Quantum biosensors, on the other hand, could offer measurements that are much more precise and could operate in ambient conditions without the need for cryogenics. An array of small neutral-atom or solid-state spin7 quantum biosensors could rapidly pinpoint the location of a magnetic signal within a few millimeters and enable the use of a wearable quantum biosensor system.8 According to McKinsey interviews and discussions with industry experts, such a system could be available by 2030; however, producing such sensors profitably at scale would require a steep increase in manufacturing capabilities.

Navigation use cases

Quantum sensors, including neutral atom or diamond magnetometers, can provide enhanced navigation capabilities for a wide range of vehicles and platforms without the need for GPS satellite signals and even in the presence of environmental noise.9

Reliable navigation in the absence of GPS satellite signals—for example, in overcrowded, shielded, or screened environments; underwater; or underground—is lacking. Existing inertial measurement units, including consumer cell phones and navigation units for military ships and submarines, infer location related to an initial known position and heading. They are limited in terms of reliability and range, require regular recalibration, and can make substantial navigation errors. Quantum sensors require calibration far less frequently and are one to two orders of magnitude more sensitive than conventional technology, enabling measurements that are more granular and accurate.

Further development is needed to make quantum navigation sensors compact, robust, and low-cost enough for widespread use on vehicles and other mobile platforms. Nonetheless, field tests of prototype quantum navigation systems suggest that nitrogen vacancy (NV) diamond sensors and optically pumped magnetometers based on neutral atoms may be ready for commercial use within the next few years.10

Microelectronics use cases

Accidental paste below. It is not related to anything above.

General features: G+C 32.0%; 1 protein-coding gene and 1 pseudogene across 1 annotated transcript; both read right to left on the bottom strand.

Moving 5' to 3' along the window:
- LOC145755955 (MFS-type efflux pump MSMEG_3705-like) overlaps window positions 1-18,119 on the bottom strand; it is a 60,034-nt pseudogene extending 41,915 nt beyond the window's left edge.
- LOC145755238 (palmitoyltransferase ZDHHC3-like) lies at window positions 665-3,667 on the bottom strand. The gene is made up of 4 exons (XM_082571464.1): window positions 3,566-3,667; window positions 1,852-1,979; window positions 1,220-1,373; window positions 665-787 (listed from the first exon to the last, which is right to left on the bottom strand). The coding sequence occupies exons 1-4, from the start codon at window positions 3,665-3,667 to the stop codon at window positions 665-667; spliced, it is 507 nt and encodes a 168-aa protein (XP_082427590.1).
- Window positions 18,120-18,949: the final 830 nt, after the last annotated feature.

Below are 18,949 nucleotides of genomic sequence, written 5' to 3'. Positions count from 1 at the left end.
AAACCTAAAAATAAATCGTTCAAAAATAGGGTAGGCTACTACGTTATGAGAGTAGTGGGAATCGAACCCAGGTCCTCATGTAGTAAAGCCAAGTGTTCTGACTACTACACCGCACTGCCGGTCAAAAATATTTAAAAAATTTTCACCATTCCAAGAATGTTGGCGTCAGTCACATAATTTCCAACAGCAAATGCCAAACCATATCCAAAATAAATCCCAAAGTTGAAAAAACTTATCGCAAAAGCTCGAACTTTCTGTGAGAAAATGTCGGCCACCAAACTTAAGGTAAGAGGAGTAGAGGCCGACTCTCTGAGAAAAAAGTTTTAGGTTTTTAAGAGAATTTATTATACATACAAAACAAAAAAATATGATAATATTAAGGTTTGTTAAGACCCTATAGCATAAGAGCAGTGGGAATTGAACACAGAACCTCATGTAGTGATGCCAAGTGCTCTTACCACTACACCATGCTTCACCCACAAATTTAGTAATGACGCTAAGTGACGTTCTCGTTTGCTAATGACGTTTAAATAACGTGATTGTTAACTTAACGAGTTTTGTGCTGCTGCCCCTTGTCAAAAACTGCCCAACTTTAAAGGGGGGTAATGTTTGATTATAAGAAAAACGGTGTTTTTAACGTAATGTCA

Quantum sensors can also improve the detection of flaws and operational states in microelectronics in the near term by enabling higher sensitivity in functional analysis and aiding in the design of next-generation integrated circuits (ICs) that use 3D architectures.

Currently, tests to ensure that the feature size of magnetic memory bits meets semiconductor fabrication requirements can be done only at the end of production. But quantum magnetic sensors could create memory points to be analyzed during the production process, improving chip design and quality control. NV-diamond sensors could also enable vector magnetic field imaging that, combined with AI image analysis, could detect faults in ICs and electric vehicle batteries; identify malicious circuitry, Trojan attacks, or side-channel attacks in ICs; detect counterfeit chips; and aid in next-generation IC development.11

The first tabletop-size NV-diamond products for microelectronics analysis are already available.

Underground-measurement use cases

Quantum sensors can offer measurements that are far more robust and precise than those of conventional technology in underground and other extreme or harsh environments.12 And accurate magnetic and gravitational mapping below the Earth’s surface can help identify faults and locate minerals, oil, and buried objects or sources of water.13 Quantum sensors are crucial to these use cases because devices would need to be compact—able to fit, for instance, on a drone wing or in the trunk of a vehicle—and capable of distinguishing magnetic and gravitational fields from environmental noise to inform mathematical models used to map the subsurface environment.14